Administrative Law Judge - Do they assess functional capacity?Recently on our disability forum a claimant asked, Will the Administrative Law Judge assess my functional capacity to determine if I am disabled?
This is a great question because many SSDI and SSI claimants are not quite sure exactly what will happen at the disability hearing and how you can prove you are disabled. This blog will address what you will need to do for your hearing and how the Administrative Law Judge will make their decision.
Filing for a SSI or SSDI hearing
If you have been denied at the reconsideration level for either SSI or SSDI you have 60 days from the date of the denial letter to request a disability hearing. Unfortunately, the wait for a hearing could be as long as a year in some parts of the country. The good news is this will give you plenty of time to prepare.
Most experts recommend hiring a disability lawyer. Disability lawyers will only get paid if you win so there are no upfront costs. If you hire a lawyer they will prepare your SSDI or SSI case for the hearing, review your medical records and tell you if you need to get more medical evidence to prove your case.
One of the most important steps, if you have been waiting a long time for a hearing, is to make sure your judge has recent medical records which clearly state your limitations to work. Otherwise, the judge may be making their decision based on information which does not clearly outline your current work limitations.
What if you do not hire a SSI or SSDI disability lawyer?
If you choose not to hire a lawyer it is up to you to review the disability hearing process. Make sure you understand what you will have to prove and be able to argue why you may have limitations to perform certain types of jobs. There may be a job expert at the hearing that will present jobs they think you can do. If you do not think you can work any type of sedentary or light work consider what evidence you would need to prove this claim.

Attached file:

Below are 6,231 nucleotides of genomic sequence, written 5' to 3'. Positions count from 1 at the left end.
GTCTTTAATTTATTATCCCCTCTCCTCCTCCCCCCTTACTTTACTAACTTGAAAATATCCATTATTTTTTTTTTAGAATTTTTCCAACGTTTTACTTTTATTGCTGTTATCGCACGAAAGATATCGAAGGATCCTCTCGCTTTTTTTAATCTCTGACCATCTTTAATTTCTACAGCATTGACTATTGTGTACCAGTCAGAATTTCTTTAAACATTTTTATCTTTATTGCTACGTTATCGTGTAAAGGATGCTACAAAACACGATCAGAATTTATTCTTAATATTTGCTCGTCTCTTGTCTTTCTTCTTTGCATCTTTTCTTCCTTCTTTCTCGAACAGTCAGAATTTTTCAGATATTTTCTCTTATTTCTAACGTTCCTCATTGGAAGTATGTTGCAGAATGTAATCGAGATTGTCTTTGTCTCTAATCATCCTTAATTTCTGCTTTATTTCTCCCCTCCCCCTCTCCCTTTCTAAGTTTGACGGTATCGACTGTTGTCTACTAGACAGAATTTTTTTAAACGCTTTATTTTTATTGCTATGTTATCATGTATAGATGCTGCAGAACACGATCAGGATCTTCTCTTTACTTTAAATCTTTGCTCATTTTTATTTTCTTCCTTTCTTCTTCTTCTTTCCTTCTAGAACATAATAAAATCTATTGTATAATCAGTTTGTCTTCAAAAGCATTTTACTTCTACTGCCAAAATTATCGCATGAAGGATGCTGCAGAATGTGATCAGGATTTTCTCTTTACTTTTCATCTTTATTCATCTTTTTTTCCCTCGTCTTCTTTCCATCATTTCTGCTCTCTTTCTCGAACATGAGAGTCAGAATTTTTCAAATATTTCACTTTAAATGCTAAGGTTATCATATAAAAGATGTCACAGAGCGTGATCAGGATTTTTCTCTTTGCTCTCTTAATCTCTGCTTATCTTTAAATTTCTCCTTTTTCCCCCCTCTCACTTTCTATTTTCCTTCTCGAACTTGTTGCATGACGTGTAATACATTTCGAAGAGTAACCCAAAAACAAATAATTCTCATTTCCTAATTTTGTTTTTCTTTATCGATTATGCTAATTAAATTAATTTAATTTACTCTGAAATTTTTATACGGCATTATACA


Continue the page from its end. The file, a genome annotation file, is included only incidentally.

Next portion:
How does the Administrative Law Judge make their decision?
The Social Security Administration will determine you are disabled either by determining your condition is as severe as a condition on the SSA Listing of Impairments or through a medical vocational allowance.
The truth of the matter is that if your condition met or exceeded a listing you most likely would not have been denied and you would not be at the hearing. So unless you can prove to the administrative law judge your condition meets or exceeds a listing you will be arguing that you do not have the functional capacity to work.
To do this you need to understand how the SSA classifies work: heavy, medium, and light, sedentary. After you understand these definitions, make sure your medical information clearly outlines why you cannot do this type of work. For instance, according to the SSA light work involves lifting no more than 20 pounds at a time with frequent lifting or carrying of objects weighing up to 10 pounds. To be considered capable of performing a full or wide range of light work, you must have the ability to do substantially all of these activities.
So how do you prove you do not have the functional capacity to do light work? Ideally, your medical records would state your limitations. For instance, by saying you cannot lift or carry more than five pounds.
If you are a young applicant under the age of 55 it will be very difficult to prove that you cannot do any type of sedentary job, especially if you have a high education.
Talk to a disability lawyer if you have additional questions about proving you cannot work any type of job.